Life Was Wonderful Until Rani Mukerji Decided To Unload Her Thoughts On #MeToo

Rani Mukerji talking about #MeToo has been a depressing end to 2018. How many more people like her (with all their means), still don't 'get it'?

2018, like 2017, was a significant year for women’s rights after #MeToo lifted the curtain off many serial harassers. Many women from the Hindi film industry fearlessly spoke about men who misused their positions of power. After Tanushree Dutta set off the spark by recalling a horrific incident with Nana Patekar, veterans from Alok Nath to Subhash Ghai were called out for their alleged inappropriate behaviour. The likes of Sajid Khan and Vikas Bahl were removed from their projects. And thus, it was only natural that the question would come up at Rajeev Masand’s annual roundtable of the actresses. Sadly, the conversation was derailed by Rani Mukerji.

Rani Mukerji was participating in the roundtable because of the success of her “social issues” film, Hichki, where she plays a character diagnosed with Tourette’s. Her marginalised character who empathises with the underprivileged students is far removed from the real-life actor who kept cutting others off during the roundtable. It wasn’t surprising when Rajeev Masand asked about the impact of #MeToo on Hindi films, Rani Mukerji interjected by saying that women had to learn martial arts to combat inappropriate behaviour.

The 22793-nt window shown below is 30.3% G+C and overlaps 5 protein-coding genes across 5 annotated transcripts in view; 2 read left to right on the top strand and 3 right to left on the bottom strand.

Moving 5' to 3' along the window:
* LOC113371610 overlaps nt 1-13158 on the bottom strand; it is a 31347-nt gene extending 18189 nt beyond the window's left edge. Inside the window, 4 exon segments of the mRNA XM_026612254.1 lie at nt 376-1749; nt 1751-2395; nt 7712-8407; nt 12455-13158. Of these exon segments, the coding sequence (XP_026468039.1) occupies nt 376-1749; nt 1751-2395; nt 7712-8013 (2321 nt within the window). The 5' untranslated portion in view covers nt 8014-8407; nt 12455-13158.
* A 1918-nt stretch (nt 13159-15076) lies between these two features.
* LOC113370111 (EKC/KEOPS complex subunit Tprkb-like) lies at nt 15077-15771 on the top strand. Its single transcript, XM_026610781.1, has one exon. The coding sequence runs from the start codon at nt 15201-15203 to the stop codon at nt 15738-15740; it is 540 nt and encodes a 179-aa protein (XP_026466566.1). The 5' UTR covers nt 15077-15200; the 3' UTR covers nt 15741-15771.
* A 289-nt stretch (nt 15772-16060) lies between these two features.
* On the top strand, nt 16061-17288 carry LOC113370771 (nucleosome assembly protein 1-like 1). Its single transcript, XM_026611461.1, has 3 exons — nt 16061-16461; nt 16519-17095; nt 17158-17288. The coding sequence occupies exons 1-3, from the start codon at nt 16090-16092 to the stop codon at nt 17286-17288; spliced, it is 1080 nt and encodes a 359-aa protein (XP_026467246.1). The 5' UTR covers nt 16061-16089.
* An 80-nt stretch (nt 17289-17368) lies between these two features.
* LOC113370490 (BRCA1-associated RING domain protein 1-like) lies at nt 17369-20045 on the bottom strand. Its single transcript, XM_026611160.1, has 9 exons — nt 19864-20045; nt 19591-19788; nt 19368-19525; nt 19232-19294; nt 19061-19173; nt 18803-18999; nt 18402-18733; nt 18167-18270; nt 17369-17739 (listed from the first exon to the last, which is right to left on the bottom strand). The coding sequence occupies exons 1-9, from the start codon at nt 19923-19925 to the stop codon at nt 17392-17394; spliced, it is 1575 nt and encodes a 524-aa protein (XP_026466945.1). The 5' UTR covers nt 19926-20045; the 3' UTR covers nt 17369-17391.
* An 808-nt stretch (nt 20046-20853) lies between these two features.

That wasn’t even the low-point as most of Rani’s colleagues frowned and let her finish her line of thought. It was only after Rani Mukerji continuously emphasised on teaching Krav Maga (Israel’s martial arts, something Mukerji learned for her film Mardaani) and reiterated her thoughts on how women were responsible towards dealing with inappropriate behaviour, did Deepika Padukone become the voice of reason and say that different individuals were built differently. Both Anushka Sharma and Deepika Padukone kept trying to suggest to Rani Mukerji how it was wrong to indulge in victim-shaming, as the Aiyaa actor kept making karate noises and refused to listen.

Does Rani Mukerji understand the nuance of what they were discussing? Were they discussing self-defence techniques for women against creepy behaviour, or were they discussing how such creepy behaviour shouldn’t exist in the first place? Does Rani Mukerji understand the privilege she comes from, and how her stature wouldn’t allow men to behave creepily with her? Which is not to say a struggling actor from a small town would be subjected to bad behaviour on a daily basis, for work? Can Rani Mukerji look beyond her privilege?

And as if the conversation couldn’t stoop any lower, Rani Mukerji pulled off the impossible by blaming mothers for the creepy behaviour of their sons. This statement hints at the patriarchal conditioning even in the case of someone like Rani Mukerji, where ultimately ONLY women get blamed for crimes against women. Whether it is the victim who ‘enticed’ the crime, or it is the mother of the perpetrator. What do the bechara men do? Nothing.

2018 was a year where equal rights in Hindi films and at workplaces across India seemed like a legitimate possibility. But listening to Rani Mukerji made it the most depressing end to the year. How many more people like her (with all their means) still actually don’t ‘get it’?